The aerials used depend on the deployment but the typical installation uses the RF411 radio for the on-reef network and a 3G CyberTec modem for the back-haul link using the Telstra NextG network. Both systems operate around the same frequency, 850 MHz for the NextG network and 900 MHz for the spread-spectrum radios.
Relay and Senor poles
The primary function of the network relay poles are to provide the on-reef wireless network using the 900 MHz spread-spectrum radio and 2.4/5.0 GHz Wi-Fi. The poles are 6m tall and made from galvanised steel, they are self-supporting and normally sit on a large sandy area within the reef lagoon although they have also been deployed on reef flats.
The poles provide a stable platform for the network and so are suitable platforms for attaching sensors and other equipment that needs a stable base. They are used, for example, to mount the Vaisala weather stations and above water cameras. Due to their stability high-speed (300 MB/Sec) network links can be installed between poles allowing high speed transmission of data (such as high definition video).
The top of the pole contains the instrumentation and power systems. Power is provide by solar panels (initially by 4 x 5 watt panels but now typically 1 x 20 watt panel or larger) that feed into a power regulator and then into a small sealed battery that is housed in a small Pelican case. In a similar Pelican case the CR1000 logger and radio and Wi-Fi equipment are mounted along with an optional inductive modem for connection to an inductive coupler. The instrument box has connections for an SDI-12 sensor string, RS-232 based instruments as well as a direct analogue connection to the logger to allow the system to be programmed without opening the Pelican case. A small solar powered navigation light is mounted at the top of the pole along with the spread-spectrum radio aerial, in this case an RFI CD1795 aerial and Wi-Fi aerials (often both 2.4 and 5 GHz).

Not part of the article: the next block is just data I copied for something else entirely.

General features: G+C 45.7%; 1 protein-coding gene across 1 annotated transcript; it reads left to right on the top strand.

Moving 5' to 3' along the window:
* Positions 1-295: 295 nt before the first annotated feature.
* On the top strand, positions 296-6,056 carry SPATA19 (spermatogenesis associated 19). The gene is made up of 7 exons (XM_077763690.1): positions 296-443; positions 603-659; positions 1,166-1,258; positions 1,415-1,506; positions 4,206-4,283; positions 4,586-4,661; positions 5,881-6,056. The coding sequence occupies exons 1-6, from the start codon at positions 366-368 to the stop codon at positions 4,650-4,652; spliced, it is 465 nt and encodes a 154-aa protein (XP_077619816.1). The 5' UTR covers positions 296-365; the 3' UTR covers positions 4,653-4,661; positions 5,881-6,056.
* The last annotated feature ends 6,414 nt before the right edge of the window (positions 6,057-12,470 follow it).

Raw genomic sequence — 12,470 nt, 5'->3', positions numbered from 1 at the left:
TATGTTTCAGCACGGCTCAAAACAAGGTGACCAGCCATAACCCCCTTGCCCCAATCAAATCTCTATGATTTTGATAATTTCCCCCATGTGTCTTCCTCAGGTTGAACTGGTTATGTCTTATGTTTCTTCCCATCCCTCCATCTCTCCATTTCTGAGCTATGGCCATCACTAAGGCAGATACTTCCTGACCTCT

Small round buoys are used to mount the main sensors being deployed. Two main types are being deployed, a larger 1.8m buoy used for deeper deployments and a smaller 1.35m buoy for shallower areas.
The buoys are moored with a dual point mooring to keep them aligned so as to maximise the solar panel performance. The moorings consist of a two railway wheels (each 250Kgs) attached to galvanise chain and then to a stainless mooring wire and then to the buoy. A bungy is put in between the bottom part of the mooring and the buoy to keep the mooring tight.
The buoys themselves are made up of two parts, the lower float and an upper cover that creates an area for the housing of the instruments. The buoy is mounted on a frame or set of ‘legs’ that ensures that in periods of low tide the buoy will sit on the bottom and then re-float as the tide rises. This is to ensure they don’t fall over or become lodged in the event of an extreme low tide.